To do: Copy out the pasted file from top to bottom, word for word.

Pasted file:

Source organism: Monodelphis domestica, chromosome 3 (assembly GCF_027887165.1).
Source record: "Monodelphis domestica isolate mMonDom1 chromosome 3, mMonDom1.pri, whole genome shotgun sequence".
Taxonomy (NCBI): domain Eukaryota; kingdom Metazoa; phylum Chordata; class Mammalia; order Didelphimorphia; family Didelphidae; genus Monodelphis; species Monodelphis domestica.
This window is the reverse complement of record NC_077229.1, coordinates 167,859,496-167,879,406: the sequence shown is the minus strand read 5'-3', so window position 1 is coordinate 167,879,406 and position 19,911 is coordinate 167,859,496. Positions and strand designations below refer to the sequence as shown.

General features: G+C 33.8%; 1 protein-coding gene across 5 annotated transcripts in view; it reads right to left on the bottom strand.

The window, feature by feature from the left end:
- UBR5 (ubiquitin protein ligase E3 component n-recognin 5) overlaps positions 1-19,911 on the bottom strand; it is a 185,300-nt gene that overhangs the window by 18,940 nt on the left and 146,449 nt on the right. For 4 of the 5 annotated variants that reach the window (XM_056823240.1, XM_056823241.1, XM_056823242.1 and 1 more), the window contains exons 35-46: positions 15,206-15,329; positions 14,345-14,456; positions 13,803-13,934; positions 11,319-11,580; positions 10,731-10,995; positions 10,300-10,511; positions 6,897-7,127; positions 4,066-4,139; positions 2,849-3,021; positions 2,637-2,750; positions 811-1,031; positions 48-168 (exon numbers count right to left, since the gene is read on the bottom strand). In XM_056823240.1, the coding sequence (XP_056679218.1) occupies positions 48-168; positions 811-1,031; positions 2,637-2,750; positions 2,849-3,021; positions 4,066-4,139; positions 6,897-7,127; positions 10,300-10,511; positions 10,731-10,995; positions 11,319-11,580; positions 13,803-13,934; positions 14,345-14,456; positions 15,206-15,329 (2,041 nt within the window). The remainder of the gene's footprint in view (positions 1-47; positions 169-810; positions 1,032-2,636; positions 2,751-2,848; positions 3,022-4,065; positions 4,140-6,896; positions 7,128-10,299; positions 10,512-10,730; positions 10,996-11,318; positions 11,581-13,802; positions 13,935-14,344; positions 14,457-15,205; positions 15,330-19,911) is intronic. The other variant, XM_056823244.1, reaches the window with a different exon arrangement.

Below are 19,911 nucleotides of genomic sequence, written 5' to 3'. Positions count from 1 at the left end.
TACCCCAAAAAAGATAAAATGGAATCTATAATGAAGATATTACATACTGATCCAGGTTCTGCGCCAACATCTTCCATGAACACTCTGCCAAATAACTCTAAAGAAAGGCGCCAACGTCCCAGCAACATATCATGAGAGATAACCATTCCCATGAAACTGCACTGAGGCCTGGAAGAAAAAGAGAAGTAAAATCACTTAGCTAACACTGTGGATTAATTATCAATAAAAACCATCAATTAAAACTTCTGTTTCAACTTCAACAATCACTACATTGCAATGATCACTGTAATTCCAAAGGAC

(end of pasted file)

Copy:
Source organism: Monodelphis domestica, chromosome 3 (assembly GCF_027887165.1).
Source record: "Monodelphis domestica isolate mMonDom1 chromosome 3, mMonDom1.pri, whole genome shotgun sequence".
Taxonomy (NCBI): domain Eukaryota; kingdom Metazoa; phylum Chordata; class Mammalia; order Didelphimorphia; family Didelphidae; genus Monodelphis; species Monodelphis domestica.
This window is the reverse complement of record NC_077229.1, coordinates 167,859,496-167,879,406: the sequence shown is the minus strand read 5'-3', so window position 1 is coordinate 167,879,406 and position 19,911 is coordinate 167,859,496. Positions and strand designations below refer to the sequence as shown.

General features: G+C 33.8%; 1 protein-coding gene across 5 annotated transcripts in view; it reads right to left on the bottom strand.

The window, feature by feature from the left end:
- UBR5 (ubiquitin protein ligase E3 component n-recognin 5) overlaps positions 1-19,911 on the bottom strand; it is a 185,300-nt gene that overhangs the window by 18,940 nt on the left and 146,449 nt on the right. For 4 of the 5 annotated variants that reach the window (XM_056823240.1, XM_056823241.1, XM_056823242.1 and 1 more), the window contains exons 35-46: positions 15,206-15,329; positions 14,345-14,456; positions 13,803-13,934; positions 11,319-11,580; positions 10,731-10,995; positions 10,300-10,511; positions 6,897-7,127; positions 4,066-4,139; positions 2,849-3,021; positions 2,637-2,750; positions 811-1,031; positions 48-168 (exon numbers count right to left, since the gene is read on the bottom strand). In XM_056823240.1, the coding sequence (XP_056679218.1) occupies positions 48-168; positions 811-1,031; positions 2,637-2,750; positions 2,849-3,021; positions 4,066-4,139; positions 6,897-7,127; positions 10,300-10,511; positions 10,731-10,995; positions 11,319-11,580; positions 13,803-13,934; positions 14,345-14,456; positions 15,206-15,329 (2,041 nt within the window). The remainder of the gene's footprint in view (positions 1-47; positions 169-810; positions 1,032-2,636; positions 2,751-2,848; positions 3,022-4,065; positions 4,140-6,896; positions 7,128-10,299; positions 10,512-10,730; positions 10,996-11,318; positions 11,581-13,802; positions 13,935-14,344; positions 14,457-15,205; positions 15,330-19,911) is intronic. The other variant, XM_056823244.1, reaches the window with a different exon arrangement.

Below are 19,911 nucleotides of genomic sequence, written 5' to 3'. Positions count from 1 at the left end.
TACCCCAAAAAAGATAAAATGGAATCTATAATGAAGATATTACATACTGATCCAGGTTCTGCGCCAACATCTTCCATGAACACTCTGCCAAATAACTCTAAAGAAAGGCGCCAACGTCCCAGCAACATATCATGAGAGATAACCATTCCCATGAAACTGCACTGAGGCCTGGAAGAAAAAGAGAAGTAAAATCACTTAGCTAACACTGTGGATTAATTATCAATAAAAACCATCAATTAAAACTTCTGTTTCAACTTCAACAATCACTACATTGCAATGATCACTGTAATTCCAAAGGAC